The Cowlitz Indian Tribe’s Mitigation Ordinances
The 2004 Memorandum of Understanding (MOU) between the Cowlitz Tribe and Clark County provided for mitigation of potential impacts to the surrounding community which might be caused by creation of a reservation for the Tribe. These mitigation measures took the form of certain protections relating to environment, health and safety. The four non-Indian La Center card rooms attacked the MOU, and by so doing have endangered the enforceability of the mitigation measures. It could be several years before the state courts finish considering whether the MOU is an enforceable agreement.
An Alternative Legal Mechanism:
New Tribal ordinances replicate the MOU obligations and enforcement authorities and meet the requirements of federal law without depending on the outcome of the MOU litigation
Because the card rooms’ litigation has caused uncertainty for the citizens of Clark County, the Cowlitz Tribe has sought to create a new, enforceable legal mechanism to ensure mitigation of any impacts and protect County residents regardless of the outcome of the litigation. To accomplish this goal, the Tribe has adopted two new legally binding tribal ordinances, both of which were submitted to the federal government on October 17, 2007 and approved January 8, 2008:
1. Environment, Public Health and Safety (EPHS) Ordinance: This is a stand-alone tribal law which will be submitted to the Department of the Interior. Among other things, this Ordinance:
2. Tribal Gaming Ordinance Amendment: This amendment to the Tribe’s existing tribal gaming ordinance incorporates within it the entire EPHS Ordinance. Among other things, the new amendment ensures:
By adopting these two ordinances, the Tribe has ensured that the citizens of Clark County will be protected by the same mitigation measures – the same environment, health and safety provisions – as are embodied in the embattled MOU, and that those same provisions will remain in place regardless of the outcome of the MOU litigation.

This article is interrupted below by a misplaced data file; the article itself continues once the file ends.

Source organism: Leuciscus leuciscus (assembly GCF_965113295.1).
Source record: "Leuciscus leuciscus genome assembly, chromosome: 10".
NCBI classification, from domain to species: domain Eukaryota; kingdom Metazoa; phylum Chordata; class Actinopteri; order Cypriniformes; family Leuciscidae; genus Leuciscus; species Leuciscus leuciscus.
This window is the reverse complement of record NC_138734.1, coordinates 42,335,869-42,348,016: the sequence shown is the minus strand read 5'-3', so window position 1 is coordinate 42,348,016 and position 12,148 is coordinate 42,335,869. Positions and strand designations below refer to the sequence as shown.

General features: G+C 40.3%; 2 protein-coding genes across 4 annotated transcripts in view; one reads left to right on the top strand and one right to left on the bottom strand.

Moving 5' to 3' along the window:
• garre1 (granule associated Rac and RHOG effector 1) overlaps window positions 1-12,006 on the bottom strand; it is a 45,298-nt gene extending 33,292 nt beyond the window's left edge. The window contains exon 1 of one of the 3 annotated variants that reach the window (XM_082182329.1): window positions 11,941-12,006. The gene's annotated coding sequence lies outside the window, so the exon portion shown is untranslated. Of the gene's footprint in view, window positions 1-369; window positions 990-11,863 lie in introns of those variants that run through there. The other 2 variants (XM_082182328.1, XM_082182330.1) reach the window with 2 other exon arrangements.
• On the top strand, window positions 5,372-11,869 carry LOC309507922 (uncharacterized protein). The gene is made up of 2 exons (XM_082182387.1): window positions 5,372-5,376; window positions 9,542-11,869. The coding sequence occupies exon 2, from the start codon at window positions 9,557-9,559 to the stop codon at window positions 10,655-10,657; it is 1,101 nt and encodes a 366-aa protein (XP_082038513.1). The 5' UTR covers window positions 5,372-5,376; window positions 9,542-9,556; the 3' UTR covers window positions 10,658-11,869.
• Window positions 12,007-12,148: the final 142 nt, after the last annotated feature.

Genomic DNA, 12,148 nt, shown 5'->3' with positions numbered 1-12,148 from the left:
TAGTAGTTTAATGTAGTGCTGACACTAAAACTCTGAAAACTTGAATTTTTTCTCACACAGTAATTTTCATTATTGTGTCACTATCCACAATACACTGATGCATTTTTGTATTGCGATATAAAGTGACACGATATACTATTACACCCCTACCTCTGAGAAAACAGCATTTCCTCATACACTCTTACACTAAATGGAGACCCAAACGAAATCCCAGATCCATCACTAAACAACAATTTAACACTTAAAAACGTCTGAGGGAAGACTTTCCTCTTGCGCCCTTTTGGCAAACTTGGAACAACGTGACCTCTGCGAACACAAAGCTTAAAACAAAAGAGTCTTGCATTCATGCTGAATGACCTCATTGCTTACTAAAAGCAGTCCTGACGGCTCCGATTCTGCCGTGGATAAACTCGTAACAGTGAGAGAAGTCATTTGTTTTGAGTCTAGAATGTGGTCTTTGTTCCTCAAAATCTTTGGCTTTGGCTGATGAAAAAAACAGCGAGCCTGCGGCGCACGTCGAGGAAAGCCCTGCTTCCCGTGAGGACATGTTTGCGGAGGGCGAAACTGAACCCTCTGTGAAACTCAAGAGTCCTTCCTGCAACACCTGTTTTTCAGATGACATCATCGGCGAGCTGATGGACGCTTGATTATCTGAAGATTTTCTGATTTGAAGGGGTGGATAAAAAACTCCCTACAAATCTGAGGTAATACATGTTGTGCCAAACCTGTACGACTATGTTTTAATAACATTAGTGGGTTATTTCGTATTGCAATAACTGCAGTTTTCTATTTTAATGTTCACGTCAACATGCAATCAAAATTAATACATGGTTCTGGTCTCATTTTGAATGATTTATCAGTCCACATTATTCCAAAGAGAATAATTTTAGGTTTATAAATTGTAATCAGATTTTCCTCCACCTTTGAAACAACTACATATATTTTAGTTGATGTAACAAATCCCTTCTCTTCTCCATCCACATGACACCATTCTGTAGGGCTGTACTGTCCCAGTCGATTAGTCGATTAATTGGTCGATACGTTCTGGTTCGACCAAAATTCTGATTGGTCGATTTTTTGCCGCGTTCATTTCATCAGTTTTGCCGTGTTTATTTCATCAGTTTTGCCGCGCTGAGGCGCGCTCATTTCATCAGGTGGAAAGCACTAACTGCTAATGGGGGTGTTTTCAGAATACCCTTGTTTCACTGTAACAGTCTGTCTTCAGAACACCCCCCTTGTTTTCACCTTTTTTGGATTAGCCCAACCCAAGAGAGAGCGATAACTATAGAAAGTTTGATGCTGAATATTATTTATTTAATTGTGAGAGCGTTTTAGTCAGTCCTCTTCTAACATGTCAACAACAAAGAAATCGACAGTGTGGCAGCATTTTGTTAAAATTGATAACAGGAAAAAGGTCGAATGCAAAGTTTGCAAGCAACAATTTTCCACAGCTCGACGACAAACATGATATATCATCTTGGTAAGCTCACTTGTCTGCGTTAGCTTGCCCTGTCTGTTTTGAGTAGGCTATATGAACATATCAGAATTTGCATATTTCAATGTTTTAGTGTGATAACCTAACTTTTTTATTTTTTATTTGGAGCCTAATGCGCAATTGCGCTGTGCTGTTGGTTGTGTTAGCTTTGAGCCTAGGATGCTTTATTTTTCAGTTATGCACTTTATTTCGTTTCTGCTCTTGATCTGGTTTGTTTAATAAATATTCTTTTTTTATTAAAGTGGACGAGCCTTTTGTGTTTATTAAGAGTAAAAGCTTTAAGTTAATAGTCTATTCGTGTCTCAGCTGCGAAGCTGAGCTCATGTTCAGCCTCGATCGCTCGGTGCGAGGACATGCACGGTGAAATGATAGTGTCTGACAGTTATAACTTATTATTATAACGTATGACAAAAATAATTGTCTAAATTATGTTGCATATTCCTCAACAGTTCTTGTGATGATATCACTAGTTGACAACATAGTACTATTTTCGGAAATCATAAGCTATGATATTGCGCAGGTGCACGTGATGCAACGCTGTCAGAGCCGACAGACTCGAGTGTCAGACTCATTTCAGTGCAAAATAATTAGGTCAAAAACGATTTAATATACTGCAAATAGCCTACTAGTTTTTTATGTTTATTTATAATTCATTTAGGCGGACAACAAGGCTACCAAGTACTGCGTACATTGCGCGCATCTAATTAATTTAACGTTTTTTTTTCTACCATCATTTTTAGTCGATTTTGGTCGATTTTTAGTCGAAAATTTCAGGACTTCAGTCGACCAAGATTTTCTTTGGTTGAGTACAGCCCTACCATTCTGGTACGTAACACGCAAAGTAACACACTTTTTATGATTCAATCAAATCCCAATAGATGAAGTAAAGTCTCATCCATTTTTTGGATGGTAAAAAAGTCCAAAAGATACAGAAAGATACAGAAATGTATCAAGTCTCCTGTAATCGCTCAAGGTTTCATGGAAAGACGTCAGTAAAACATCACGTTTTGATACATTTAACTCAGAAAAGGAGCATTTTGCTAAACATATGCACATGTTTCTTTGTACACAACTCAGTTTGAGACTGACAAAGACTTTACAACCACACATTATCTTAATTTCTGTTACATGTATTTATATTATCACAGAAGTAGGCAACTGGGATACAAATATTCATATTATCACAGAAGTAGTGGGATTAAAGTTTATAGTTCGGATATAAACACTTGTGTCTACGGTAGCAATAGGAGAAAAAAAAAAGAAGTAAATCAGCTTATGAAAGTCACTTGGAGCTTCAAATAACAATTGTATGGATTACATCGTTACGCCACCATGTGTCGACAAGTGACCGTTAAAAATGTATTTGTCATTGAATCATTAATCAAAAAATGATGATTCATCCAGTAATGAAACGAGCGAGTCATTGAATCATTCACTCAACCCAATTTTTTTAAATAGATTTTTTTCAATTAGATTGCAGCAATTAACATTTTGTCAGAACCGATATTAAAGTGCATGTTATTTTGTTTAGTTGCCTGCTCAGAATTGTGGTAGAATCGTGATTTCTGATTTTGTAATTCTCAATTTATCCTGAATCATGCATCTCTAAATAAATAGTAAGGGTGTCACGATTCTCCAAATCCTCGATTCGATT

Questions and Answers
1. Why did the Tribe recently withdraw the tribal gaming ordinance that it submitted in July 2007?
In July 2007, the Tribe submitted an earlier version of this legal mechanism to the National Gaming Commission (NIGC) an amendment to its tribal gaming ordinance that replicated the mitigation provisions contained in the MOU. However, that earlier version only contemplated enforcement of the Tribe’s obligations by the federal government. The Tribe listened to concerns raised by the local community that Clark County (rather than just the federal government), should be able to act to enforce the promised mitigation measures. The Tribe agrees that it would be better if Clark County would have a more active role in enforcement. Accordingly, on October 5, 2007 the Tribe withdrew the July ordinance so that the Tribe could replace it with the new ordinances discussed above which allow for County enforcement action.
2. What impact will the two new ordinances have on the MOU litigation?
If the courts uphold the validity of the MOU: The Tribe will continue to be bound by the terms of the MOU, and will continue to implement its obligations under the MOU.
If the courts ultimately invalidate the MOU: The mitigation and enforcement measures to which the Tribe has bound itself in the MOU will remain through the operation of these two new tribal ordinances. This means that even if the MOU disappears tomorrow, the Tribe will be bound to perform equivalent mitigation measures, and the County will be able to bring equivalent actions against the Tribe, as if the MOU still existed. In other words, because the two tribal ordinances effectively replicate the MOU obligations and enforcement authorities, the outcome of the litigation is no longer relevant to the EIS process.